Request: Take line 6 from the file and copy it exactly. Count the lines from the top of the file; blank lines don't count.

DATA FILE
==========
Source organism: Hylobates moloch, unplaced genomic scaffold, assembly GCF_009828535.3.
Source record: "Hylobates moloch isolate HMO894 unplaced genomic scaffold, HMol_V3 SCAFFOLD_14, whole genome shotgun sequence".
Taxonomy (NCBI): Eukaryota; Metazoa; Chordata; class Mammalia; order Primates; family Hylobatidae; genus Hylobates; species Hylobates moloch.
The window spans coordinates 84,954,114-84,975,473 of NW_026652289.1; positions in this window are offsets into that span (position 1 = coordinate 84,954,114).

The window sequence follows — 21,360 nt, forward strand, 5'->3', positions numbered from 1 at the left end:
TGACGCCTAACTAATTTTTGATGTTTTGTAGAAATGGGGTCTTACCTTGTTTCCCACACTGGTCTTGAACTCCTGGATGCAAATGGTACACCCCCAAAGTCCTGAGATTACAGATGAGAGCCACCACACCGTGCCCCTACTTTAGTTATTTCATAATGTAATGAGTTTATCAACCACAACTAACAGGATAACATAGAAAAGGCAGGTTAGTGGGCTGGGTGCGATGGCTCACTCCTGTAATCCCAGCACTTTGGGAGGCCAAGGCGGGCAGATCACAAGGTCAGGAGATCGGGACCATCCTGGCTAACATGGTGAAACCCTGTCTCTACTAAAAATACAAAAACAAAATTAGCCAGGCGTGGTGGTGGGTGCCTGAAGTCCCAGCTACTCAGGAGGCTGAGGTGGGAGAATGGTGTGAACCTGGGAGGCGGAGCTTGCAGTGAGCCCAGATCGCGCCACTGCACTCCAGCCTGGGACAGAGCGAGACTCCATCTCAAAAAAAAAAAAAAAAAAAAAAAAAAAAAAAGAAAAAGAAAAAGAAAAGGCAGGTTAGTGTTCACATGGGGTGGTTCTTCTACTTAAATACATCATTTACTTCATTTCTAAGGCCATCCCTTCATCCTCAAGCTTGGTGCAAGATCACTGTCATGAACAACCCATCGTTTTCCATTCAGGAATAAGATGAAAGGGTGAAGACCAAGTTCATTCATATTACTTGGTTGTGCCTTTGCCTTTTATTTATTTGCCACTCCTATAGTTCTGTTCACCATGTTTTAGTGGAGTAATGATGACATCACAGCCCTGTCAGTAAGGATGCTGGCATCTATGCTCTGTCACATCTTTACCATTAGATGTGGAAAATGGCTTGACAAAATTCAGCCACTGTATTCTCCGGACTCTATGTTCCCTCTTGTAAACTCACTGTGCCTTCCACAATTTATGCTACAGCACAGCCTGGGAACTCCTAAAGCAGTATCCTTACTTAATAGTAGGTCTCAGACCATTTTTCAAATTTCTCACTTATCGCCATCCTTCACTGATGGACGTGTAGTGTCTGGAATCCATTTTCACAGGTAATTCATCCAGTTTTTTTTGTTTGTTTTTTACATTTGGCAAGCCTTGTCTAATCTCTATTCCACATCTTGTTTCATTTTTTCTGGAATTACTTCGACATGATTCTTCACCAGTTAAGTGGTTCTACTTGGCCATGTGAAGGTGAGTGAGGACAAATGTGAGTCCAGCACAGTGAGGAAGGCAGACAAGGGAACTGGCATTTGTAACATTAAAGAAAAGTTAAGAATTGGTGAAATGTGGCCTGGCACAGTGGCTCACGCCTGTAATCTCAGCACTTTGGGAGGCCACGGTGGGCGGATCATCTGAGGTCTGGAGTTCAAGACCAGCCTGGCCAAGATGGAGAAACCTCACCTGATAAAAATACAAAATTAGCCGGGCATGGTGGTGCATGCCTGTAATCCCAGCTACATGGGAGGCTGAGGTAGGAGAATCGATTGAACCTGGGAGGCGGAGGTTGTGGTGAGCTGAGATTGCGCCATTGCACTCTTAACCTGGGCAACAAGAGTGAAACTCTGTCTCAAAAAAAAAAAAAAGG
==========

TGACGCCTAACTAATTTTTGATGTTTTGTAGAAATGGGGTCTTACCTTGTTTCCCACACTGGTCTTGAACTCCTGGATGCAAATGGTACACCCCCAAAGTCCTGAGATTACAGATGAGAGCCACCACACCGTGCCCCTACTTTAGTTATTTCATAATGTAATGAGTTTATCAACCACAACTAACAGGATAACATAGAAAAGGCAGGTTAGTGGGCTGGGTGCGATGGCTCACTCCTGTAATCCCAGCACTTTGGGAGGCCAAGGCGGGCAGATCACAAGGTCAGGAGATCGGGACCATCCTGGCTAACATGGTGAAACCCTGTCTCTACTAAAAATACAAAAACAAAATTAGCCAGGCGTGGTGGTGGGTGCCTGAAGTCCCAGCTACTCAGGAGGCTGAGGTGGGAGAATGGTGTGAACCTGGGAGGCGGAGCTTGCAGTGAGCCCAGATCGCGCCACTGCACTCCAGCCTGGGACAGAGCGAGACTCCATCTCAAAAAAAAAAAAAAAAAAAAAAAAAAAAAAAGAAAAAGAAAAAGAAAAGGCAGGTTAGTGTTCACATGGGGTGGTTCTTCTACTTAAATACATCATTTACTTCATTTCTAAGGCCATCCCTTCATCCTCAAGCTTGGTGCAAGATCACTGTCATGAACAACCCATCGTTTTCCATTCAGGAATAAGATGAAAGGGTGAAGACCAAGTTCATTCATATTACTTGGTTGTGCCTTTGCCTTTTATTTATTTGCCACTCCTATAGTTCTGTTCACCATGTTTTAGTGGAGTAATGATGACATCACAGCCCTGTCAGTAAGGATGCTGGCATCTATGCTCTGTCACATCTTTACCATTAGATGTGGAAAATGGCTTGACAAAATTCAGCCACTGTATTCTCCGGACTCTATGTTCCCTCTTGTAAACTCACTGTGCCTTCCACAATTTATGCTACAGCACAGCCTGGGAACTCCTAAAGCAGTATCCTTACTTAATAGTAGGTCTCAGACCATTTTTCAAATTTCTCACTTATCGCCATCCTTCACTGATGGACGTGTAGTGTCTGGAATCCATTTTCACAGGTAATTCATCCAGTTTTTTTTGTTTGTTTTTTACATTTGGCAAGCCTTGTCTAATCTCTATTCCACATCTTGTTTCATTTTTTCTGGAATTACTTCGACATGATTCTTCACCAGTTAAGTGGTTCTACTTGGCCATGTGAAGGTGAGTGAGGACAAATGTGAGTCCAGCACAGTGAGGAAGGCAGACAAGGGAACTGGCATTTGTAACATTAAAGAAAAGTTAAGAATTGGTGAAATGTGGCCTGGCACAGTGGCTCACGCCTGTAATCTCAGCACTTTGGGAGGCCACGGTGGGCGGATCATCTGAGGTCTGGAGTTCAAGACCAGCCTGGCCAAGATGGAGAAACCTCACCTGATAAAAATACAAAATTAGCCGGGCATGGTGGTGCATGCCTGTAATCCCAGCTACATGGGAGGCTGAGGTAGGAGAATCGATTGAACCTGGGAGGCGGAGGTTGTGGTGAGCTGAGATTGCGCCATTGCACTCTTAACCTGGGCAACAAGAGTGAAACTCTGTCTCAAAAAAAAAAAAAAGG